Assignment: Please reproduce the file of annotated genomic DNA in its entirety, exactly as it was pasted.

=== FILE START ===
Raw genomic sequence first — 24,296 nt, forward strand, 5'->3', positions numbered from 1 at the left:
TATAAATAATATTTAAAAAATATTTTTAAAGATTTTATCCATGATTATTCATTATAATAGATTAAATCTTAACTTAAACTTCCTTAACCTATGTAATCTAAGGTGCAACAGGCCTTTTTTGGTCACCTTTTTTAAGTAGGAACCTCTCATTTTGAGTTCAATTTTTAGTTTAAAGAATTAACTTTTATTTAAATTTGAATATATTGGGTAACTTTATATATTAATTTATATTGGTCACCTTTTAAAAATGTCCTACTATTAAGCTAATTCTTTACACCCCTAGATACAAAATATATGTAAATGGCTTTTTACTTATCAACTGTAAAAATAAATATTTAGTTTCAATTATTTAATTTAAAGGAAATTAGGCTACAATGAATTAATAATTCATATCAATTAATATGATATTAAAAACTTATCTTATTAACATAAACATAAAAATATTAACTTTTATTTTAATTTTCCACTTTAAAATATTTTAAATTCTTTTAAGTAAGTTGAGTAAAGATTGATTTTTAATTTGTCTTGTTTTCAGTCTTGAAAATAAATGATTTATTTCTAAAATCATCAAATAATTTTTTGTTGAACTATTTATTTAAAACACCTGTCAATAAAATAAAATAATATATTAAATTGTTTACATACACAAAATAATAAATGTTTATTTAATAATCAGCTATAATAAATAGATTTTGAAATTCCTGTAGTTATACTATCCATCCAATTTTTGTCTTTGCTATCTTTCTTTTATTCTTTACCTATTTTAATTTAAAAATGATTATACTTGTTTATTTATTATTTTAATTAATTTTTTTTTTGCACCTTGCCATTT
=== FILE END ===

Raw genomic sequence first — 24,296 nt, forward strand, 5'->3', positions numbered from 1 at the left:
TATAAATAATATTTAAAAAATATTTTTAAAGATTTTATCCATGATTATTCATTATAATAGATTAAATCTTAACTTAAACTTCCTTAACCTATGTAATCTAAGGTGCAACAGGCCTTTTTTGGTCACCTTTTTTAAGTAGGAACCTCTCATTTTGAGTTCAATTTTTAGTTTAAAGAATTAACTTTTATTTAAATTTGAATATATTGGGTAACTTTATATATTAATTTATATTGGTCACCTTTTAAAAATGTCCTACTATTAAGCTAATTCTTTACACCCCTAGATACAAAATATATGTAAATGGCTTTTTACTTATCAACTGTAAAAATAAATATTTAGTTTCAATTATTTAATTTAAAGGAAATTAGGCTACAATGAATTAATAATTCATATCAATTAATATGATATTAAAAACTTATCTTATTAACATAAACATAAAAATATTAACTTTTATTTTAATTTTCCACTTTAAAATATTTTAAATTCTTTTAAGTAAGTTGAGTAAAGATTGATTTTTAATTTGTCTTGTTTTCAGTCTTGAAAATAAATGATTTATTTCTAAAATCATCAAATAATTTTTTGTTGAACTATTTATTTAAAACACCTGTCAATAAAATAAAATAATATATTAAATTGTTTACATACACAAAATAATAAATGTTTATTTAATAATCAGCTATAATAAATAGATTTTGAAATTCCTGTAGTTATACTATCCATCCAATTTTTGTCTTTGCTATCTTTCTTTTATTCTTTACCTATTTTAATTTAAAAATGATTATACTTGTTTATTTATTATTTTAATTAATTTTTTTTTTGCACCTTGCCATTT